Update 3: I was able to solve the problem by adding mssfix 1400 in the OpenVPN client config file like @Enrico suggested in an answer but it does not work anymore with another VPN. Now I have to use a workaround by connecting to one of the VPNs on the TCP port 443 instead of UDP port 1194. See comments: Use a proxy or another VPN before connecting to a VPN (link working without JavaScript: https://superuser.com/posts/1522164/comments).

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You wrote:

By using the traceroute command on a work domain name, I can see that the traffic only goes through my work VPN

If you're using the work VPN for accessing a (work) website, then that website will see the IP address of the Internet connection where the (work) VPN server is linked to.

If you're concerned about the (work) VPN concentrator itself, yes it can see your original IP address if you're using the static route that you mentioned. To avoid that, you can avoid the static route and launch the work VPN after your own personal VPN: by doing so, all work VPN packets will flow inside the personal VPN (as you stated that your personal VPN will set a default gw).

If the work VPN doesn't work when the personal VPN is up, maybe:

  • Your personal VPN is blocking particular destination IPs, ports or traffic
  • Your work VPN concentrator (or its firewall) is blocking the source IP/subnet used by your personal VPN

For the latter, you may ask to the IT department of your company if there are any firewall restrictions for incoming connection to the VPN.

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  • Thanks for trying to help. Yes, the work website will see the work VPN IP address but I also don't want the VPN server to see my real IP address which can leak my location if I travel for example. I don't think my personal VPN is blocking the IP address of the work VPN because I configured it myself and just tested to disable my Linux server firewall with the command iptables -F. – baptx Feb 2 '20 at 17:15
  • I also don't think the problem can come from the work VPN server blocking my own VPN IP address because I tried another work VPN that redirects all Internet traffic through it (compared to the previous work VPN, even visits of websites not needed for work are going through the work VPN). If I connect to my own VPN first, then this other work VPN and go to a website showing my IP address, I see my own VPN IP address instead of the work VPN IP address, which means the traffic is only going through my own VPN. Let me know if you have other ideas. – baptx Feb 2 '20 at 17:34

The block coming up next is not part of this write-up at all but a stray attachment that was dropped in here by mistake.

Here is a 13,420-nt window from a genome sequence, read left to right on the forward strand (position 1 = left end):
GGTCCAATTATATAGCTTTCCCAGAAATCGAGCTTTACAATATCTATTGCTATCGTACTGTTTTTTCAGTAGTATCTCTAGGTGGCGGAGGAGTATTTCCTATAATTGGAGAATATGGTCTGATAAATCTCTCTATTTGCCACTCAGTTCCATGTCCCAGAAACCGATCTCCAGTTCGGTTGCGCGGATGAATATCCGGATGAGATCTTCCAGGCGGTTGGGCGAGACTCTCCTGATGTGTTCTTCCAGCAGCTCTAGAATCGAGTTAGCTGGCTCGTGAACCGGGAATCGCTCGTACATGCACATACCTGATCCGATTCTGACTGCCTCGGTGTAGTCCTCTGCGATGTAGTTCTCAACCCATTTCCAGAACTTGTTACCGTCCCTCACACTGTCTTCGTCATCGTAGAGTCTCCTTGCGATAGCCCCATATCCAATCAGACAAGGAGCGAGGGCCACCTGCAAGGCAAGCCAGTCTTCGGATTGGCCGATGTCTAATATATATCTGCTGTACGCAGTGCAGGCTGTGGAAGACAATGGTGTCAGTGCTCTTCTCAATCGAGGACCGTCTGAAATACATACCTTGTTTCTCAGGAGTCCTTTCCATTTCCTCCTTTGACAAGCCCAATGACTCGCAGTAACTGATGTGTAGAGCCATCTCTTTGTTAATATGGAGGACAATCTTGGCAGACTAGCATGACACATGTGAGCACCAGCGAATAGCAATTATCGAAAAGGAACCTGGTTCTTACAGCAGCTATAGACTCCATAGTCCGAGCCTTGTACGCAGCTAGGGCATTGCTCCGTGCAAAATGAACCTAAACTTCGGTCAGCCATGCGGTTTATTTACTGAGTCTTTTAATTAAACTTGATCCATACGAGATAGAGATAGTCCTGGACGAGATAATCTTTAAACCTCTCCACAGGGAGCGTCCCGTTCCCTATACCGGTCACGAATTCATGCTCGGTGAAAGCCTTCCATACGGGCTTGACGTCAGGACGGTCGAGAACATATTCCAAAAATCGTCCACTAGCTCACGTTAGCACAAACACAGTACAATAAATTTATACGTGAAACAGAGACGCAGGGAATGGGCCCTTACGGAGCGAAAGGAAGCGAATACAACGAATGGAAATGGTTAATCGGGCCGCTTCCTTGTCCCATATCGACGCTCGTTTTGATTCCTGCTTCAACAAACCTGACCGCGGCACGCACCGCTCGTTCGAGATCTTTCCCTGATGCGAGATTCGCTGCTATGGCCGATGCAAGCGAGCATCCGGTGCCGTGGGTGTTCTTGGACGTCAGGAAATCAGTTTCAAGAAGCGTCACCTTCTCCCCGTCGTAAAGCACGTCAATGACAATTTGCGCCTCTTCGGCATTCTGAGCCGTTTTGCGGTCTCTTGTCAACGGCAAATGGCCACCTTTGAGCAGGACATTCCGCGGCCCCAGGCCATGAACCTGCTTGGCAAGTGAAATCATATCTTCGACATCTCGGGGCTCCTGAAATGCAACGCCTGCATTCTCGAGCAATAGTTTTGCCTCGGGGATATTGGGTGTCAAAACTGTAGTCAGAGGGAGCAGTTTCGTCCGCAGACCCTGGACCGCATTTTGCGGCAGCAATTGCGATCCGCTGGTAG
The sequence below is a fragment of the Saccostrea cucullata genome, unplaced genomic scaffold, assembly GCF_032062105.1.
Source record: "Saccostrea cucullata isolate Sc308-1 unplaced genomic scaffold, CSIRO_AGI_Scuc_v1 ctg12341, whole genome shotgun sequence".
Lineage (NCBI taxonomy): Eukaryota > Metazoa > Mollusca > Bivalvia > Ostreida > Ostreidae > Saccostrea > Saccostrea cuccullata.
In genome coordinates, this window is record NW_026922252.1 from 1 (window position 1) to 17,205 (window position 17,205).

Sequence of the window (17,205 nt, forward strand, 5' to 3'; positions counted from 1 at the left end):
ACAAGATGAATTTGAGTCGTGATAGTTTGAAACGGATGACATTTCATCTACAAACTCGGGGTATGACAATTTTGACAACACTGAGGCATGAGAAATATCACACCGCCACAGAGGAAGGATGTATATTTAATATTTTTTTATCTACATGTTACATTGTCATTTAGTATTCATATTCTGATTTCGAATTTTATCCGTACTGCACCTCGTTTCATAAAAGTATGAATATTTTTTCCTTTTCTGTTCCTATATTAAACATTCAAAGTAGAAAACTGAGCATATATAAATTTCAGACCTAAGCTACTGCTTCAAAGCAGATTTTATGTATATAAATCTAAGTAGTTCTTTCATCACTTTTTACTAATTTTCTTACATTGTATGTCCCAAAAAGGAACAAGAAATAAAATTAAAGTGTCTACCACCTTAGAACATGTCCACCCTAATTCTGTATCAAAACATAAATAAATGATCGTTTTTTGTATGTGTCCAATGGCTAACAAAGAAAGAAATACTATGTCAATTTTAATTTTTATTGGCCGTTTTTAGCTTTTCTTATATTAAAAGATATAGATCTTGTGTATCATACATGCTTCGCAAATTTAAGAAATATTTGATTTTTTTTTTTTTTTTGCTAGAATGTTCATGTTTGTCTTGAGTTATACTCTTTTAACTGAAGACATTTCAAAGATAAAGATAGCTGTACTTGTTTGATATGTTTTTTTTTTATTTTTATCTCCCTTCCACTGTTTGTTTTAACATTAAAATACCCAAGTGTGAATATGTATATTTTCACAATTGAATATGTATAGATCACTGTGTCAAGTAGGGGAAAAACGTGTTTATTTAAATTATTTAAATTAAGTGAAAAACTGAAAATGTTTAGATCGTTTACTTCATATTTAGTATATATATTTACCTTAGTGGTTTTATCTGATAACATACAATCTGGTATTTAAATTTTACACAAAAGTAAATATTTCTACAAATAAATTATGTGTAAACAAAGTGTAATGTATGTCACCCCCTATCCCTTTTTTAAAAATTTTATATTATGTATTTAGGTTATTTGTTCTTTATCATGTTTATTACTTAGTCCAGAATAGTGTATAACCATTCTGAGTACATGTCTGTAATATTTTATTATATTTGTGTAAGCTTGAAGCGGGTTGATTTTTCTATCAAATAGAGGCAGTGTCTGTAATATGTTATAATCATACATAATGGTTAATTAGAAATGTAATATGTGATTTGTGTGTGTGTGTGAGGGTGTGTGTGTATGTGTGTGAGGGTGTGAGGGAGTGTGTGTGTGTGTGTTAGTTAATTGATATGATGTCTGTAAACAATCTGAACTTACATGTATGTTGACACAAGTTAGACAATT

• If the work VPN, as you said, is pushing only some routes, only for those routes you'll end up using that VPN. So, if the website that you used in order to get the IP address is not in those (pushed) routes, you see your personal VPN public IP. So if you try to launch the work VPN after the personal VPN, what is telling the OpenVPN log? – user900382 Feb 2 '20 at 18:21
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    It might be an issue of MTU. Try to lower the MTU in your OpenVPN client configuration (see OpenVPN config for the correct syntax). Usually I use 1400, but you need to try to see the higher value that works for you. Nested VPNs needs smaller values – user900382 Feb 5 '20 at 8:37
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    The MTU is the max transfer unit. If you're using a VPN, which adds some bytes for IP headers, then the max transfer units decreases. With two VPNs, you have two VPN IP headers, and so on. The traceroute will display, as the first hop, the VPN endpoint (not external IPs). – user900382 Feb 6 '20 at 21:21